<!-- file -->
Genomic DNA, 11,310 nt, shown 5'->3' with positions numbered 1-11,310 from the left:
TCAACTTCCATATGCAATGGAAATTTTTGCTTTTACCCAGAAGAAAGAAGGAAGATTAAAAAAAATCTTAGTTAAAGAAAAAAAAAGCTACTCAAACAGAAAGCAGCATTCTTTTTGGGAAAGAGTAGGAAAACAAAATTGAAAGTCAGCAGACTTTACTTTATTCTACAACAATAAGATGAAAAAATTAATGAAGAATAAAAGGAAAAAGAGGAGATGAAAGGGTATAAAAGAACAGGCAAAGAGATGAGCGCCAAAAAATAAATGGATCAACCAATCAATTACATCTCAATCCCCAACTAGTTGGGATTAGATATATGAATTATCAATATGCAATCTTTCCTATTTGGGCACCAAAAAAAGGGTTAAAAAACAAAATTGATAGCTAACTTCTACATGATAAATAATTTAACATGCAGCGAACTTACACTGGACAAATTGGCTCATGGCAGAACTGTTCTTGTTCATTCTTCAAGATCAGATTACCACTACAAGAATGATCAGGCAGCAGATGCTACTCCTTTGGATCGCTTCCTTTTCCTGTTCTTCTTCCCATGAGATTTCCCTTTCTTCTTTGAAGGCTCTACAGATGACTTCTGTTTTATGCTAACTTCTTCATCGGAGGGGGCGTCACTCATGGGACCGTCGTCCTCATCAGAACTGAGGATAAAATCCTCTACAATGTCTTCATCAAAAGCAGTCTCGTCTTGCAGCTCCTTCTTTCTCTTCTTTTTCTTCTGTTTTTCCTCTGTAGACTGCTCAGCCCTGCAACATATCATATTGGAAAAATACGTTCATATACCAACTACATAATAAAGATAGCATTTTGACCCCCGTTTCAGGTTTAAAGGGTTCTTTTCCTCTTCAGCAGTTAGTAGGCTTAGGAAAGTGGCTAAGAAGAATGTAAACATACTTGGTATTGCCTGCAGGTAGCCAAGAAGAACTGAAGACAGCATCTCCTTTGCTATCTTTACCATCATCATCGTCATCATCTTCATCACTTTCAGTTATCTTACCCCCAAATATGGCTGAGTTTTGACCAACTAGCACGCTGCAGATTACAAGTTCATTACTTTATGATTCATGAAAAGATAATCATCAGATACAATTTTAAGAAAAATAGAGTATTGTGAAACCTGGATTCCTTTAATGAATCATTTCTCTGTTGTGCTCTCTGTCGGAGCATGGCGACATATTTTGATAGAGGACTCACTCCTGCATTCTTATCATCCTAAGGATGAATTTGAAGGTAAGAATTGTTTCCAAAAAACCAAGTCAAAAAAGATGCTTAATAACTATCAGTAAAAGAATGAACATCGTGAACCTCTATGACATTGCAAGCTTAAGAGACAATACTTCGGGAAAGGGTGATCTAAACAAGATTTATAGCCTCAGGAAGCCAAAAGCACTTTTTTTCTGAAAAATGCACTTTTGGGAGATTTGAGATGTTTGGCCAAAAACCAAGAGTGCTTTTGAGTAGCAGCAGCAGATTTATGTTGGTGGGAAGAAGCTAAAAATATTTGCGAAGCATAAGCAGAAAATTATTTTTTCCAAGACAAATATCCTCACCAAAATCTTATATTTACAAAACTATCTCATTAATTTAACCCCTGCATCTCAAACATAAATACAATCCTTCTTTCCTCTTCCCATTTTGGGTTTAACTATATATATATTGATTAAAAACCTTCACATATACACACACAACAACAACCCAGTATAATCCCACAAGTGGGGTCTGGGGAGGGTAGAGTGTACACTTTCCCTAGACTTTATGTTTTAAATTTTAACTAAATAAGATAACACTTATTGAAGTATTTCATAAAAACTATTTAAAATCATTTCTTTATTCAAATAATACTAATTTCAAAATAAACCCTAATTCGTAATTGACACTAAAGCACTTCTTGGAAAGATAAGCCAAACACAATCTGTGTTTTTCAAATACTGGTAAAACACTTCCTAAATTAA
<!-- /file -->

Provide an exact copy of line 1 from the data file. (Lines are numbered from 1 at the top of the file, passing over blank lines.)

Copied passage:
Genomic DNA, 11,310 nt, shown 5'->3' with positions numbered 1-11,310 from the left: